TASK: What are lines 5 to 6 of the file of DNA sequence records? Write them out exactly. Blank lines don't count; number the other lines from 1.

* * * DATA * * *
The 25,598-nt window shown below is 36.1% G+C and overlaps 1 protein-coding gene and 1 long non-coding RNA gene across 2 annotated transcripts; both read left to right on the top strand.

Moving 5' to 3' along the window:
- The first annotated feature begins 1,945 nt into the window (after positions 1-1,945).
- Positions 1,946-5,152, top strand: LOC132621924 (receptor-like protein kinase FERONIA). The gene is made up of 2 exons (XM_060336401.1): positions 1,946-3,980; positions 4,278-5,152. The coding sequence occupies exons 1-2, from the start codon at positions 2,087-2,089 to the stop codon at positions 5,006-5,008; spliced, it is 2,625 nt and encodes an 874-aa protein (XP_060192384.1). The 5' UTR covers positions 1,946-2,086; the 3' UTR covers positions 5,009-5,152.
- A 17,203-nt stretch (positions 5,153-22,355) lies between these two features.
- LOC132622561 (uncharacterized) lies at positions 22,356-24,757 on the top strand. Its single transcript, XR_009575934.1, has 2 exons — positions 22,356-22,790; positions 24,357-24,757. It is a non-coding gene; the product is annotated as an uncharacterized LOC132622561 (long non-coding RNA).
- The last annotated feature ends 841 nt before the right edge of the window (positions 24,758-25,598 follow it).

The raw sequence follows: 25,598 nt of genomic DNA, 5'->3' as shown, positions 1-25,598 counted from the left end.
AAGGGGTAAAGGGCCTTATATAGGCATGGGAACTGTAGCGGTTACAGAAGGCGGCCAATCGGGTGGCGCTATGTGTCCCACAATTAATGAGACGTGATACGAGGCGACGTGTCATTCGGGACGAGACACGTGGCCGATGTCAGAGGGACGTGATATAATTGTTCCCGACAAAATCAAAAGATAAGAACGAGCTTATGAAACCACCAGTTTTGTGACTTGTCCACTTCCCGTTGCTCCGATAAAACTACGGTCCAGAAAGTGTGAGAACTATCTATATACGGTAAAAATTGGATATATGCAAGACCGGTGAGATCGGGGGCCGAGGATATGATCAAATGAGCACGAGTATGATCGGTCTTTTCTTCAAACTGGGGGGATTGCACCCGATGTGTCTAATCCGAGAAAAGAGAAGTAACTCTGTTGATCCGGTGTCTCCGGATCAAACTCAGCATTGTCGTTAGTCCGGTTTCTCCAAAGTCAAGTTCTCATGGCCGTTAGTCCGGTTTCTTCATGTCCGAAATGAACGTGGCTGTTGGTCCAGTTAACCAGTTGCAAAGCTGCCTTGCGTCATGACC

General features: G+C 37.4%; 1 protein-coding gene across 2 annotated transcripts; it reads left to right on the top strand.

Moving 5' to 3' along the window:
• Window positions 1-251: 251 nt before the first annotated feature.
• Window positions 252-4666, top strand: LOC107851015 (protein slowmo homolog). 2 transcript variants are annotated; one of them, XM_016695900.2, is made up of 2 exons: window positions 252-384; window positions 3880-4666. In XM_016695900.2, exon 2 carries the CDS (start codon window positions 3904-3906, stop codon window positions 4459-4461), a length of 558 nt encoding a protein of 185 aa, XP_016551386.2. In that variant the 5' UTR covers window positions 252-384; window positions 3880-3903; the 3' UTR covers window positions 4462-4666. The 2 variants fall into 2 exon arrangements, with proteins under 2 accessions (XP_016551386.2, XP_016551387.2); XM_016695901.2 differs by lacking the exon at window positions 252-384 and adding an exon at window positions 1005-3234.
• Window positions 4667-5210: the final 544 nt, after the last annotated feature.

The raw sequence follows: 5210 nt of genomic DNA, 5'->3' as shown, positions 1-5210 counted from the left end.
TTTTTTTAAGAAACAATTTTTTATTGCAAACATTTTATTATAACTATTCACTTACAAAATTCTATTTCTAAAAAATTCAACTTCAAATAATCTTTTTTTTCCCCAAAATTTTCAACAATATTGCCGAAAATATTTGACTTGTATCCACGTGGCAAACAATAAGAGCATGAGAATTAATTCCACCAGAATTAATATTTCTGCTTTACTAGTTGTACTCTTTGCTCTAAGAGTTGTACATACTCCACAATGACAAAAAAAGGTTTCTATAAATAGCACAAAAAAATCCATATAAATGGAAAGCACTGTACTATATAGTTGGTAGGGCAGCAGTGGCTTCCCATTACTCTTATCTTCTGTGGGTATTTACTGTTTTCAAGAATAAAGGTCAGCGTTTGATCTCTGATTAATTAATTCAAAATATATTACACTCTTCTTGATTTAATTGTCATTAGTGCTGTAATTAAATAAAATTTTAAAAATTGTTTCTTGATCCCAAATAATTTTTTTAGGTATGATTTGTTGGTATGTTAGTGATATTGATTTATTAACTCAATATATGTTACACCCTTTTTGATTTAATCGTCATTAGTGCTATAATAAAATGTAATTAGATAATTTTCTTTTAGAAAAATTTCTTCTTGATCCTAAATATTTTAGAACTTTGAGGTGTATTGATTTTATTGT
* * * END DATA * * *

- A 17,203-nt stretch (positions 5,153-22,355) lies between these two features.
- LOC132622561 (uncharacterized) lies at positions 22,356-24,757 on the top strand. Its single transcript, XR_009575934.1, has 2 exons — positions 22,356-22,790; positions 24,357-24,757. It is a non-coding gene; the product is annotated as an uncharacterized LOC132622561 (long non-coding RNA).